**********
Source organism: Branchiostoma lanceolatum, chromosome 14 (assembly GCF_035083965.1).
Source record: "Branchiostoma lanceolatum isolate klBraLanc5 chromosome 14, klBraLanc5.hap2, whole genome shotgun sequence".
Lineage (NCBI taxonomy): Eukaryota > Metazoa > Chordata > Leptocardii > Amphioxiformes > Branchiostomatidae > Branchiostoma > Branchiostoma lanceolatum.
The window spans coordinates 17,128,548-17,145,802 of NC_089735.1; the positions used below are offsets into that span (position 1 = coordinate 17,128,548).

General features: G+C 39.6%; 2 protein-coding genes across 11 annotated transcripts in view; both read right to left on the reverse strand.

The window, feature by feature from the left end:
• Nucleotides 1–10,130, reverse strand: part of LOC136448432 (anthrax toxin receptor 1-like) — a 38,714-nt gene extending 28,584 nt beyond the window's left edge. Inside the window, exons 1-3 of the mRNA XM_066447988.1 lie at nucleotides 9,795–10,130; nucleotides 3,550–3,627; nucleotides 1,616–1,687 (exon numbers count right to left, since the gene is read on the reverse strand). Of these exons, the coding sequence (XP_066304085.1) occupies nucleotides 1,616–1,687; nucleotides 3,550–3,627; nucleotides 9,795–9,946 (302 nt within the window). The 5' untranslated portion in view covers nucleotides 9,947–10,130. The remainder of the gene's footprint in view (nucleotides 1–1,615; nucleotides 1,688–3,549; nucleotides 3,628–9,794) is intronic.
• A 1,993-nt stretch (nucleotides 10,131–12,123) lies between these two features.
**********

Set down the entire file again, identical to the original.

Source organism: Branchiostoma lanceolatum, chromosome 14 (assembly GCF_035083965.1).
Source record: "Branchiostoma lanceolatum isolate klBraLanc5 chromosome 14, klBraLanc5.hap2, whole genome shotgun sequence".
Lineage (NCBI taxonomy): Eukaryota > Metazoa > Chordata > Leptocardii > Amphioxiformes > Branchiostomatidae > Branchiostoma > Branchiostoma lanceolatum.
The window spans coordinates 17,128,548-17,145,802 of NC_089735.1; the positions used below are offsets into that span (position 1 = coordinate 17,128,548).

General features: G+C 39.6%; 2 protein-coding genes across 11 annotated transcripts in view; both read right to left on the reverse strand.

The window, feature by feature from the left end:
• Nucleotides 1–10,130, reverse strand: part of LOC136448432 (anthrax toxin receptor 1-like) — a 38,714-nt gene extending 28,584 nt beyond the window's left edge. Inside the window, exons 1-3 of the mRNA XM_066447988.1 lie at nucleotides 9,795–10,130; nucleotides 3,550–3,627; nucleotides 1,616–1,687 (exon numbers count right to left, since the gene is read on the reverse strand). Of these exons, the coding sequence (XP_066304085.1) occupies nucleotides 1,616–1,687; nucleotides 3,550–3,627; nucleotides 9,795–9,946 (302 nt within the window). The 5' untranslated portion in view covers nucleotides 9,947–10,130. The remainder of the gene's footprint in view (nucleotides 1–1,615; nucleotides 1,688–3,549; nucleotides 3,628–9,794) is intronic.
• A 1,993-nt stretch (nucleotides 10,131–12,123) lies between these two features.